550 THE IRON INDUSTRY.
produced in mining, thus obtaining clean grains of ore. The ore is used raw and is self-fluxing, giving a pig-iron containing about 3 per cent, of phosphorus, which is' the best for basic Bessemer practice of any iron in Germany. It is smelted at Ilsede in three blast furnaces of 200 tons each, and the fuel ratio is about 1 to 1. The records of manufacture for 223,000 tons of pig show that 2.925 tons of ore were used per ton of pig-iron, while the coke was 1.008 tons. The coke is brought from the Euhr, a distance of over 150 miles, with a freight rate of $1.58 per ton, but it has been estimated by Schrb'dter that the cost of pig-iron was only about $6.75 per ton, in an era of low prices a few years ago. In 1899, owing to high cost of fuel and supplies, the pig-iron cost $9.10 and in 1900 it was $10.10. A local supply of lignite helps keep the wolf from the door. In 1902 the output of ingots was 239,000 tons, about 20,000 tons per month. The pig-iron is converted into steel at Peine, three miles away, where there are four basic converters of 15 tons capacity.
SEC. XXIVh.—Kingdom of Saxony:
The Kingdom of Saxony, which must not be confounded with the province of the same name, is on the border of Austria, touching Silesia on the east, while Bavaria lies on the west. It contains a good supply of fuel, and in 1899 raised 4,500,000 tons of bituminous coal and 1,300,000 tons of lignite. Some of this coal will make coke, and 72,000 tons were so used in the year mentioned. There are some deposits of ore, but the amount is unimportant. No pig-iron is smelted, but pig-iron is brought in from, outside and the district around Chemnitz shows quite a development of the steel industry. A small amount of puddled iron is also made. There are four steel works. One has two acid converters of six tons capacity, which in 1902 made 11,000 tons of steel, and another has three basic converters of 15 tons, which made 40,000 tons. There is one acid open-hearth furnace of eight tons and eleven basic furnaces of 13 tons. There are also some small steel-casting plants.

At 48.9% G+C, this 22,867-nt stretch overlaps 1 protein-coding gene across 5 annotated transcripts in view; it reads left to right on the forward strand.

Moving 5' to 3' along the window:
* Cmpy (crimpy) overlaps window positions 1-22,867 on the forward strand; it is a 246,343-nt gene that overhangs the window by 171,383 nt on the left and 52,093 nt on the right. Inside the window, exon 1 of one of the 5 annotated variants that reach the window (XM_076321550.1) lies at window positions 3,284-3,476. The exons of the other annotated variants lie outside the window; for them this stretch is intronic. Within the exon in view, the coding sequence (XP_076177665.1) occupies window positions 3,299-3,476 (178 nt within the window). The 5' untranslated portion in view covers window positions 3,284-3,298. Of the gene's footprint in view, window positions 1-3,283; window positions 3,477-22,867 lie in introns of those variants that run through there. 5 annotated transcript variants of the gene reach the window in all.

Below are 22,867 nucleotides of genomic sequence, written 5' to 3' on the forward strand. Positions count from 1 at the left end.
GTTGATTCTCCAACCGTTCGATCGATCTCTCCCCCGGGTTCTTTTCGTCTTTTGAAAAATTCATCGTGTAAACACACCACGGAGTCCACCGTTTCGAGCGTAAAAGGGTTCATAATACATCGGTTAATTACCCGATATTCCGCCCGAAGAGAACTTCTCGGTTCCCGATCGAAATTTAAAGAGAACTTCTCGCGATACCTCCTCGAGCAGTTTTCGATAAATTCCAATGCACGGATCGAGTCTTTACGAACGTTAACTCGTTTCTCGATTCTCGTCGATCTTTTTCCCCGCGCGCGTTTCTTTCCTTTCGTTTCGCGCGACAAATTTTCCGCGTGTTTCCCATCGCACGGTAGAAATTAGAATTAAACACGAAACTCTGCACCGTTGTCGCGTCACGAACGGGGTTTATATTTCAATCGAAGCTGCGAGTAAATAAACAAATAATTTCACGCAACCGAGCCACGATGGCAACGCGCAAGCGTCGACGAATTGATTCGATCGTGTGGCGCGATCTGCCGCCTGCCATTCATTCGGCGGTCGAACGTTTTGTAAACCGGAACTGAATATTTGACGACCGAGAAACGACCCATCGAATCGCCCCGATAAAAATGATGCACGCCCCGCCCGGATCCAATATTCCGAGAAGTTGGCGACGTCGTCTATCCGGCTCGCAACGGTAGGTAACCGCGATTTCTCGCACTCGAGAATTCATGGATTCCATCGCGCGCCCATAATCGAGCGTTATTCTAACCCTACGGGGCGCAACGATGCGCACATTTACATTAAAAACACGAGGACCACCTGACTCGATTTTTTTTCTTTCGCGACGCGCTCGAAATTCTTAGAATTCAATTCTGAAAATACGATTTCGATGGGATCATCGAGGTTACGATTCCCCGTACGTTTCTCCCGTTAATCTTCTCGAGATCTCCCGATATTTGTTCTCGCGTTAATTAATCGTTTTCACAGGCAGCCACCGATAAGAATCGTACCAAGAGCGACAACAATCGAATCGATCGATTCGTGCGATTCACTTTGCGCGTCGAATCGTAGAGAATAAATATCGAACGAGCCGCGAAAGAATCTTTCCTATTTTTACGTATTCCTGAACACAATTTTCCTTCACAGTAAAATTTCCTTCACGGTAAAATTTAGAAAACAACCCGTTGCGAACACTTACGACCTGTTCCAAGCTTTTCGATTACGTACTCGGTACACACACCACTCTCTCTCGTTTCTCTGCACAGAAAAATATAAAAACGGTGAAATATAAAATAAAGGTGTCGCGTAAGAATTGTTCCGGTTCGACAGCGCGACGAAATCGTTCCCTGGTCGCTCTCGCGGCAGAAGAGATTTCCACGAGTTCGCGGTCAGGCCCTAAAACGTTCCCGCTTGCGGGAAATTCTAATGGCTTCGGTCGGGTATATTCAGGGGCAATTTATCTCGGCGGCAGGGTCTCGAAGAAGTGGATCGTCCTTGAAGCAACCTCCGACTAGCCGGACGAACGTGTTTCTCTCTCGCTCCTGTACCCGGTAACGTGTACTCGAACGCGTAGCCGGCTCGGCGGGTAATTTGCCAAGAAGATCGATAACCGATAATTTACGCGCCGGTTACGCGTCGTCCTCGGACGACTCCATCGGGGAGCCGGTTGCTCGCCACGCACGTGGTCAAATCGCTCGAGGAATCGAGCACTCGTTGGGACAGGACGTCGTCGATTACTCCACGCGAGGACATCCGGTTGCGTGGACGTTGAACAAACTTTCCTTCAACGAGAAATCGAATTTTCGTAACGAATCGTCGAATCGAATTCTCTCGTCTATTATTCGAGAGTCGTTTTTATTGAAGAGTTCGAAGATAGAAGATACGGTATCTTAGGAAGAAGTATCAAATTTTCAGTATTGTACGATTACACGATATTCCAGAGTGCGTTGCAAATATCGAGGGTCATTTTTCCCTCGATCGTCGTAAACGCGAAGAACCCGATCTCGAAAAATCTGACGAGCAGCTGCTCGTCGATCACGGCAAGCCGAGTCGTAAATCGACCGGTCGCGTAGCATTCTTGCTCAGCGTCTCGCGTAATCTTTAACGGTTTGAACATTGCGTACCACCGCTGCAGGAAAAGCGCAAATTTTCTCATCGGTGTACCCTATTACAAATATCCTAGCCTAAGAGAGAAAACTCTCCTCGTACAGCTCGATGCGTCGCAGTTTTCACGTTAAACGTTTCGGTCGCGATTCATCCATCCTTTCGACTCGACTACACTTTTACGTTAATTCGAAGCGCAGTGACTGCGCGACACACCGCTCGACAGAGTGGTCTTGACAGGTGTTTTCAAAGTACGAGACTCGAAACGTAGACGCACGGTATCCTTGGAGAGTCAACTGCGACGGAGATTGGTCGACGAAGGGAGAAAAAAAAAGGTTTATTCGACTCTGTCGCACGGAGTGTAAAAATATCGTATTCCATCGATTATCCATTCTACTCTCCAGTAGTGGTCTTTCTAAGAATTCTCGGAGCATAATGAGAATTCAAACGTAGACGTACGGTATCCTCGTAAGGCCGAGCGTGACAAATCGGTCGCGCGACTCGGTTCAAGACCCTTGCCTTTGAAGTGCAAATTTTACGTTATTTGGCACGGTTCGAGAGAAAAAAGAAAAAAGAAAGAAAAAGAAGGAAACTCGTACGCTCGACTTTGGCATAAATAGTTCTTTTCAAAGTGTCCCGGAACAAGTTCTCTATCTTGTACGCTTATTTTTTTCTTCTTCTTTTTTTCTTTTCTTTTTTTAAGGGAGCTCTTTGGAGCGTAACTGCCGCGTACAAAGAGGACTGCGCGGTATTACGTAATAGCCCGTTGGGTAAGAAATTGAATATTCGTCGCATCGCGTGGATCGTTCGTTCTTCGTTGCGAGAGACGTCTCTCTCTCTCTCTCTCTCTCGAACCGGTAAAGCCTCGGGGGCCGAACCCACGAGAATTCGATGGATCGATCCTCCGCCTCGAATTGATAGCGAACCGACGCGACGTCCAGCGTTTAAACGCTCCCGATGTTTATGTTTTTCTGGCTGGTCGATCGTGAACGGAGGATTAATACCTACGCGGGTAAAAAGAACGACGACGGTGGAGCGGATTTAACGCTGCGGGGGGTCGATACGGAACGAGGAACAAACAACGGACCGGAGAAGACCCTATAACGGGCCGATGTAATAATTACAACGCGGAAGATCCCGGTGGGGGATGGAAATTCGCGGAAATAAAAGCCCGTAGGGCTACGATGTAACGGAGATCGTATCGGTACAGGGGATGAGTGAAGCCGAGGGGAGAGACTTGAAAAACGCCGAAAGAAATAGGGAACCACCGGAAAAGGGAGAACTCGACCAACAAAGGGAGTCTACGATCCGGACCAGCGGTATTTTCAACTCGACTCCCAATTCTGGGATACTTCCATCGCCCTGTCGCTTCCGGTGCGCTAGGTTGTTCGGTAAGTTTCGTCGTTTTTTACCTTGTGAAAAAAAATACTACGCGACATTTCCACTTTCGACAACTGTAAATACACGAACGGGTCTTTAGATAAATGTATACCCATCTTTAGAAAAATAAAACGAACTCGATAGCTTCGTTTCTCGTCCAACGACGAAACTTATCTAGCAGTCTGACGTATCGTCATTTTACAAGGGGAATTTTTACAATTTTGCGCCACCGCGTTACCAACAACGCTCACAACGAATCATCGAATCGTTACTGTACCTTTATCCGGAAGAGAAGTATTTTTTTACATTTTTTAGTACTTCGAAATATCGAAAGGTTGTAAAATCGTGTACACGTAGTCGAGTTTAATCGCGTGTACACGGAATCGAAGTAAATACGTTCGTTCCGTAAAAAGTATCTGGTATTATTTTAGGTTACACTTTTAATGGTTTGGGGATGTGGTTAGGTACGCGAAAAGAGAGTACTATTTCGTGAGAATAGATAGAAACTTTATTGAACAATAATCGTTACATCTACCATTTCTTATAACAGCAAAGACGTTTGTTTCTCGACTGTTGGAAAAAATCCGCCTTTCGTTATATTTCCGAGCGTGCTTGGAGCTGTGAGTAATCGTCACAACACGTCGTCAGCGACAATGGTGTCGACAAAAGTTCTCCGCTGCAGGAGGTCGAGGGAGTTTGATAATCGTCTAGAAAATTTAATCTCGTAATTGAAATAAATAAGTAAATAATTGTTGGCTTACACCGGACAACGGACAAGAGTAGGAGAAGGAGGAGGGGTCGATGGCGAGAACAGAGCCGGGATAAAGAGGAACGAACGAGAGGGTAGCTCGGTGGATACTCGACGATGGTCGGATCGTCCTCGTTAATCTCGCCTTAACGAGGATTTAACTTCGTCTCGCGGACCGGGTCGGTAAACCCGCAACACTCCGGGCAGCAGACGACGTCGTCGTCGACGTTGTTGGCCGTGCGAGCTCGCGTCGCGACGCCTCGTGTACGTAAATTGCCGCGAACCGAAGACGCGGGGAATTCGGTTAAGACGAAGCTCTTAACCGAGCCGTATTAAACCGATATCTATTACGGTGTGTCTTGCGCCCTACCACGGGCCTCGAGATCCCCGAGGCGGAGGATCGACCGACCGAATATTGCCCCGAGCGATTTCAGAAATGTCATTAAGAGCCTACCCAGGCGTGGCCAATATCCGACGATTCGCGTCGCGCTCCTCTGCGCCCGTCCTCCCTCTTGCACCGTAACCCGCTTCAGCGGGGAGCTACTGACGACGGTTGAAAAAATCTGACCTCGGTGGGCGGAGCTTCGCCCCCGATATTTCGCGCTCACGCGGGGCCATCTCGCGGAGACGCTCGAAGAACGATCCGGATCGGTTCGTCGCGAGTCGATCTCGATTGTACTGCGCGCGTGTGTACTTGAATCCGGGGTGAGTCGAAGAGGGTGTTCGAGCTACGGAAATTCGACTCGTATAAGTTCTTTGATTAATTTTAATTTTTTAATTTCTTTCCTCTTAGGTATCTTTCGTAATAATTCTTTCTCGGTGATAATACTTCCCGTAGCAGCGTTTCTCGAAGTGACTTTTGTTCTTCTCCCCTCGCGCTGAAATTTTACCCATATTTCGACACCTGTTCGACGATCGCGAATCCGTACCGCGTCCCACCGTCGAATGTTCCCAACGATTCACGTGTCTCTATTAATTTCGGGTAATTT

SEC. XXIVi.—The Siegen:
Siegerland includes the southern portion of Westphalia and the eastern arm of the Ehine province. It has no coal, but raises a large amount of ore, most of this being a carbonate occurring in mammoth fissure veins of great extent. The ore is mined by shafts averaging about 700 feet in depth, and is roasted before smelting, the loss in weight being 30 per cent. About two-thirds of the output